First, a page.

Detroit: Still Forced to Motor Along, Alone for Nowby Tim Manni
As of yesterday, there were no announcements of any planned action by the Treasury Department to provide financial aid to the Big Three despite the president’s ongoing assurance (hat tip: Calc Risk):
“An abrupt bankruptcy for autos could be devastating for the economy,” Mr. Bush told reporters aboard Air Force One during his trip to Iraq and Afghanistan. “We’re now in the process of working with the stakeholders on a way forward. We’re not quite ready to announce that yet.”
“We continue to assess and review the information we have received from the auto makers, and we are providing regular briefings to the White House on our thinking,” she [Treasury spokesman Brookly McLaughlin] said. “No decisions have been made.”
Moodys.com published a report breaking down the likelihood of three possible scenarios that may lie ahead for American automakers. Moody’s predicted the likelihood of an abrupt bankruptcy by the Big Three as having only a five percent chance due to the economic ramifications. Prepackaged bankruptcy combined with federal assistance was the most likely and the “best approach”, according to the research firm from a press release issued today. In the middle of those two scenarios was a 25% chance that a bailout package would be passed requiring no bankruptcy filings in 2009.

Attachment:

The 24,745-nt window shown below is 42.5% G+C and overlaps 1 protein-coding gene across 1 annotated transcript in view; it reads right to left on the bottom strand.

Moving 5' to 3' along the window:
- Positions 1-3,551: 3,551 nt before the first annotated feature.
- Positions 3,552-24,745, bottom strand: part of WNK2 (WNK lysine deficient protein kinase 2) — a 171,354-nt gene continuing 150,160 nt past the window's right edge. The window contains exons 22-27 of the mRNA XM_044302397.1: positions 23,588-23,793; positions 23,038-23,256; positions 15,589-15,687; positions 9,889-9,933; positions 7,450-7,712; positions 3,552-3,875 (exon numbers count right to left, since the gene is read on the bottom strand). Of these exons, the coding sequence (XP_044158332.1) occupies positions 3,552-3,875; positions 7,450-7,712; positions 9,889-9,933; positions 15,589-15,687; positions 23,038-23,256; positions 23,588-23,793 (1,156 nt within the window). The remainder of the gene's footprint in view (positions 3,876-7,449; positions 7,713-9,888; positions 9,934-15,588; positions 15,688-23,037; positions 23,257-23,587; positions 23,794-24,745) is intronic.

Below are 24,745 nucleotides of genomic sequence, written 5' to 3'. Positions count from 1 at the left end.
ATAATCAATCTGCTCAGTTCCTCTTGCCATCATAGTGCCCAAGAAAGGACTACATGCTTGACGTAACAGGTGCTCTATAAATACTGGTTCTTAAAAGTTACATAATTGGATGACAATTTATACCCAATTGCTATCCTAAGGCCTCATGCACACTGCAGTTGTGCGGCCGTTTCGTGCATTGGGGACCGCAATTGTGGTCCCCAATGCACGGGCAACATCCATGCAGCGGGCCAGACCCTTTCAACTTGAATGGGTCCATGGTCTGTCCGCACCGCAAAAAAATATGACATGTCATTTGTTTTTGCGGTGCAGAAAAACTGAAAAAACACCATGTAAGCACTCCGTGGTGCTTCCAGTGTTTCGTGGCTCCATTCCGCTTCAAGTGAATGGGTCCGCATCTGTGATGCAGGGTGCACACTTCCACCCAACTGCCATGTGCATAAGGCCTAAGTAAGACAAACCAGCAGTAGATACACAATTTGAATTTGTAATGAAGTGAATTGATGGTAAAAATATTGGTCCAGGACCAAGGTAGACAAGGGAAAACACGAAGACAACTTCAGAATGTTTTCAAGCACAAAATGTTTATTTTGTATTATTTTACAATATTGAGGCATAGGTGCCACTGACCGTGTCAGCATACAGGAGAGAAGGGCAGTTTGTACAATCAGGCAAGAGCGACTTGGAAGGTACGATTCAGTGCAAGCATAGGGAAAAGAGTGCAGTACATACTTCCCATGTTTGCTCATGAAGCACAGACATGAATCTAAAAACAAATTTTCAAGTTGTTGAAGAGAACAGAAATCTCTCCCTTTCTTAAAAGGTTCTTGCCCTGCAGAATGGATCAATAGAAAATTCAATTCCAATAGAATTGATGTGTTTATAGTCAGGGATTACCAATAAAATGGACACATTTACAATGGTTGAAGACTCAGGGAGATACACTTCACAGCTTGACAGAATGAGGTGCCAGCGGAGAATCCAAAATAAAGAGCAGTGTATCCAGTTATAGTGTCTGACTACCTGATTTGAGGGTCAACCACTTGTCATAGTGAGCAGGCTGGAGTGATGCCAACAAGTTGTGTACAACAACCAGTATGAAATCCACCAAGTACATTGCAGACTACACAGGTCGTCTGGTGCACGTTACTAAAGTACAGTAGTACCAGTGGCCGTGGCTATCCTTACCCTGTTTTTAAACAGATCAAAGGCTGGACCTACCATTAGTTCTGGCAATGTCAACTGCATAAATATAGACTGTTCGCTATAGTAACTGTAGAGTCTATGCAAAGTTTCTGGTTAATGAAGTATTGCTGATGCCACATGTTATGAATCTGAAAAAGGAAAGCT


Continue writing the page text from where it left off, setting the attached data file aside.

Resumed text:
The percentage of each possibility was no doubt weighed heavily upon the disapproval of lawmakers — many of whom are members of the president’s own party. Republican Governor Mark Sanford of South Carolina asked President Bush in a letter not to aid American automakers through TARP funds:
“I believe this would be a very great mistake,” Sanford said in a letter written to the President on Monday. “It would open the floodgates of federal monies for every distressed industry across this country–and there will be many in this economic slowdown.”
“I believe we are at a tipping point in moving from a market-based economy to a politically-based economy, wherein one’s success can be determined not by good decisions and good work, but by the size of one’s voice and connection to Washington,” Sanford wrote. “The real economic stimulus of this country lies in the daily work and effort of millions you have seen across this land. These bailouts not only represent an enormous cost they are left to carry, but a shattering of the rights and responsibilities that have historically been linked to achieving the American Dream.”
In your opinion, what’s best for the Big Three, and what’s best for taxpayers?